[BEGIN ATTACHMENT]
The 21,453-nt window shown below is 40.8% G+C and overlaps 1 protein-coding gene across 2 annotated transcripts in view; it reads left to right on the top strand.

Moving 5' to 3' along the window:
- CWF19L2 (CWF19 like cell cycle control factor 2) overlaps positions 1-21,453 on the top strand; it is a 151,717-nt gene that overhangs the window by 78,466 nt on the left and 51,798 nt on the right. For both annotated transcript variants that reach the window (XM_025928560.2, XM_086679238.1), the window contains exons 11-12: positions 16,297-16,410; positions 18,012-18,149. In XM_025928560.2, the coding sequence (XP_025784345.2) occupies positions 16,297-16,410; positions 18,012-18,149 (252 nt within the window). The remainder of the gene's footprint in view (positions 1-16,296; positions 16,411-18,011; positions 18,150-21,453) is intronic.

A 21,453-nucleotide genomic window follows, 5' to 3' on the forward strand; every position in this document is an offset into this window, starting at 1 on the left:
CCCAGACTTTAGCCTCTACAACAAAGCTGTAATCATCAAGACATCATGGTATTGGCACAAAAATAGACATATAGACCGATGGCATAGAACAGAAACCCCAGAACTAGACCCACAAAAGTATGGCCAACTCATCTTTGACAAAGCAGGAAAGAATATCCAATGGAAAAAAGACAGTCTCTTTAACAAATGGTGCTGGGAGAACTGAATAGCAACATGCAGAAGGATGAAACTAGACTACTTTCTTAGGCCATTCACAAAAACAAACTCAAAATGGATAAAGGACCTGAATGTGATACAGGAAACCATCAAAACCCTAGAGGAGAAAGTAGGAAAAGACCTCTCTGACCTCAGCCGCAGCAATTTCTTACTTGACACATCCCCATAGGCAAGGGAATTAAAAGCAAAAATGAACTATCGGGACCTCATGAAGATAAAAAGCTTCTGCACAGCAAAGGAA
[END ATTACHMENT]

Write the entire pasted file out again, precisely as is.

The 21,453-nt window shown below is 40.8% G+C and overlaps 1 protein-coding gene across 2 annotated transcripts in view; it reads left to right on the top strand.

Moving 5' to 3' along the window:
- CWF19L2 (CWF19 like cell cycle control factor 2) overlaps positions 1-21,453 on the top strand; it is a 151,717-nt gene that overhangs the window by 78,466 nt on the left and 51,798 nt on the right. For both annotated transcript variants that reach the window (XM_025928560.2, XM_086679238.1), the window contains exons 11-12: positions 16,297-16,410; positions 18,012-18,149. In XM_025928560.2, the coding sequence (XP_025784345.2) occupies positions 16,297-16,410; positions 18,012-18,149 (252 nt within the window). The remainder of the gene's footprint in view (positions 1-16,296; positions 16,411-18,011; positions 18,150-21,453) is intronic.

A 21,453-nucleotide genomic window follows, 5' to 3' on the forward strand; every position in this document is an offset into this window, starting at 1 on the left:
CCCAGACTTTAGCCTCTACAACAAAGCTGTAATCATCAAGACATCATGGTATTGGCACAAAAATAGACATATAGACCGATGGCATAGAACAGAAACCCCAGAACTAGACCCACAAAAGTATGGCCAACTCATCTTTGACAAAGCAGGAAAGAATATCCAATGGAAAAAAGACAGTCTCTTTAACAAATGGTGCTGGGAGAACTGAATAGCAACATGCAGAAGGATGAAACTAGACTACTTTCTTAGGCCATTCACAAAAACAAACTCAAAATGGATAAAGGACCTGAATGTGATACAGGAAACCATCAAAACCCTAGAGGAGAAAGTAGGAAAAGACCTCTCTGACCTCAGCCGCAGCAATTTCTTACTTGACACATCCCCATAGGCAAGGGAATTAAAAGCAAAAATGAACTATCGGGACCTCATGAAGATAAAAAGCTTCTGCACAGCAAAGGAA